Toward the end of Pushing the Bear, one character reflects that the women of the Cherokee, in their “behind-the-scenes” way, would probably assign the new lands and enforce the laws in the Territory. The Choctaw, another tribe displaced from the Southeast, have a strong tradition of women participating in important decisions. LeAnne Howe, an enrolled Choctaw, focuses her novel on a family of women, peacemakers, and visionaries known as shell shakers.
The novel weaves stories of two generations of the Bili or Billy women: The Bili are involved in conflicts taking place within a culture newly entangled with different white interests (English versus French) in 1738; in the 1990s, the Billys become embroiled in intra tribal conflict over the use of profits generated by very successful casino operations, a conflict complicated by secret agreements with white interests. The first group must work within and sometimes violate the traditional limitations of custom; the second group, dispersed in modern white culture, must relearn traditional ways even while building a case that will hold up in a modern courtroom. Old and new means of negotiation, resolution, and passage into adulthood or death are set side by side. In addition, both generations of women must work out their moral visionary imperatives in a culture led by strong males. Both learn that the process of healing often involves violence or loss, as wella s peacemaking.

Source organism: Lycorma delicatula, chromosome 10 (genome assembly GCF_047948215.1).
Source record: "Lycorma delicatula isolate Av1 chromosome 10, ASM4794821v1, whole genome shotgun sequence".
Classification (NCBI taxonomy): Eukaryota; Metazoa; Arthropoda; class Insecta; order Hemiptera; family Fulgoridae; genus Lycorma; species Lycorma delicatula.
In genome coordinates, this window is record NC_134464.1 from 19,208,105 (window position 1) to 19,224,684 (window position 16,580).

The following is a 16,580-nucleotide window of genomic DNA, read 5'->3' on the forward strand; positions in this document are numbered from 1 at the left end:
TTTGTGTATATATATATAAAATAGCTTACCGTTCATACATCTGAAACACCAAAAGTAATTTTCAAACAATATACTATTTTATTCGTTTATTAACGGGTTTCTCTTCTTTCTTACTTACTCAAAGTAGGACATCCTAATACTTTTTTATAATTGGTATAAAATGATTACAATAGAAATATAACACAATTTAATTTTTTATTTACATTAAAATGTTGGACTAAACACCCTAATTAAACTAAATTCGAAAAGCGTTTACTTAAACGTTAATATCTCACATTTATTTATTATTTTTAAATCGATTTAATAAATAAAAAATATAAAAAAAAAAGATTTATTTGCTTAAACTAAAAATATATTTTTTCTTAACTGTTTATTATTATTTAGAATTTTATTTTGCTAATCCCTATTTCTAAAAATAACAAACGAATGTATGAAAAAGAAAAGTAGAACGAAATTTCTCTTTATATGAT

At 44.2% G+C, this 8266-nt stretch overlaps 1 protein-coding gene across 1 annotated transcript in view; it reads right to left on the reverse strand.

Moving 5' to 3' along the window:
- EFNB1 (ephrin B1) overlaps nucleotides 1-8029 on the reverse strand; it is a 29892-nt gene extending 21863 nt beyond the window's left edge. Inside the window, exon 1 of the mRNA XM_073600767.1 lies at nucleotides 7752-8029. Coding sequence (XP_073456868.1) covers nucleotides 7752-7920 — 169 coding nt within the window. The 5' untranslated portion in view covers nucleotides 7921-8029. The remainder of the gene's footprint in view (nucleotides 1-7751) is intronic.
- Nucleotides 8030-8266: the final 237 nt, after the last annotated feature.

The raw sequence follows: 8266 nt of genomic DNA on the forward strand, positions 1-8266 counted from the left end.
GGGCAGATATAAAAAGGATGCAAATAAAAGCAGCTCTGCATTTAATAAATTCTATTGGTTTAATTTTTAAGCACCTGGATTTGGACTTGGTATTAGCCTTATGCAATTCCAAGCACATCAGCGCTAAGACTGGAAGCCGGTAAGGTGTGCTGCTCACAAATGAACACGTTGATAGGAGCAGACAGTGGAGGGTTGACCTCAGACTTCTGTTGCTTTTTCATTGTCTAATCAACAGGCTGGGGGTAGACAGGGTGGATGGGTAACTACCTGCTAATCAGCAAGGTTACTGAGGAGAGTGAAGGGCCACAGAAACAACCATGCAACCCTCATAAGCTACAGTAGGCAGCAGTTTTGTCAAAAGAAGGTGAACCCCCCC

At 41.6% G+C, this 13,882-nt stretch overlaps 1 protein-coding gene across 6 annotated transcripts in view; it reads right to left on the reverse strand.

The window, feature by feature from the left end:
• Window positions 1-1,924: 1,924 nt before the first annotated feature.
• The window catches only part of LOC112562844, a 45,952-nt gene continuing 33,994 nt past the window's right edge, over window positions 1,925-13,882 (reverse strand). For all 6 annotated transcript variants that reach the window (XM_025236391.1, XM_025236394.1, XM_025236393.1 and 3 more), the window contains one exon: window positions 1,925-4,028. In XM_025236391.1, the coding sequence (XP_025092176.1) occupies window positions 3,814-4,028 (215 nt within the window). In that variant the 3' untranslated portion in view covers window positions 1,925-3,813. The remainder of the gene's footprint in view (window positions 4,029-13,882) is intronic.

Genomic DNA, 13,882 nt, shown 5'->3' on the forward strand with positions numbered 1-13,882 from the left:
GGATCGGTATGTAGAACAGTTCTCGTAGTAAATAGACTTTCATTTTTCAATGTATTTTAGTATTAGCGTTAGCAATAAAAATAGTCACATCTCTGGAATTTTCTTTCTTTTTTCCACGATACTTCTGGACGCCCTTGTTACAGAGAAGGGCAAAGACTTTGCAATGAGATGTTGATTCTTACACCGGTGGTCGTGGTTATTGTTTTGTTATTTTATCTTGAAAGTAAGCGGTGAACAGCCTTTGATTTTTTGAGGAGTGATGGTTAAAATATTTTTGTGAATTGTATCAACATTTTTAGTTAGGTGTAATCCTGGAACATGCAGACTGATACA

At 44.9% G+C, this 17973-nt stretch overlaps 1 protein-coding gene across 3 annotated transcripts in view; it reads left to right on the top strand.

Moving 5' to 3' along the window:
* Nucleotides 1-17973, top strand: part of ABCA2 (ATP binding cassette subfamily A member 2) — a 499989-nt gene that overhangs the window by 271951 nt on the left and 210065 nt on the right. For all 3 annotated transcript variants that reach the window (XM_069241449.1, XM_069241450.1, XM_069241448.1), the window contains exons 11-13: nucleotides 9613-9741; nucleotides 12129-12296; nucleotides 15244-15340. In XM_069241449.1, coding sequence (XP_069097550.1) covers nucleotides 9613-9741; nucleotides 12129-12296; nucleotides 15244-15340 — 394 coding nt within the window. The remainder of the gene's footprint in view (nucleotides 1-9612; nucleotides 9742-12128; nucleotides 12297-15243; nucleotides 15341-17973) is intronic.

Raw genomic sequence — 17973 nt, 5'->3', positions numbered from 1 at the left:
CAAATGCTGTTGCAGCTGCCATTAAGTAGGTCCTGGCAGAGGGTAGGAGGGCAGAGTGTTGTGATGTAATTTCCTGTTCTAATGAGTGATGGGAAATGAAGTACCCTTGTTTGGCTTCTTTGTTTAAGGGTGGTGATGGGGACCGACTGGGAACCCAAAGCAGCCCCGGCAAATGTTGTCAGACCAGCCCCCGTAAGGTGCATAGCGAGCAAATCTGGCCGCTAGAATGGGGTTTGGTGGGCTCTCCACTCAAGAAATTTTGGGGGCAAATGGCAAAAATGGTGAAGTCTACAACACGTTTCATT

Pushing the Bear raises the question of what displacement and a traumatic journey will do to family and tribal groups. Shell Shaker explores whether a family and a people, who underwent a similar historical process of displacement and who have since accommodated to modern culture, can unify by recapturing some of their old traditions.
is a program of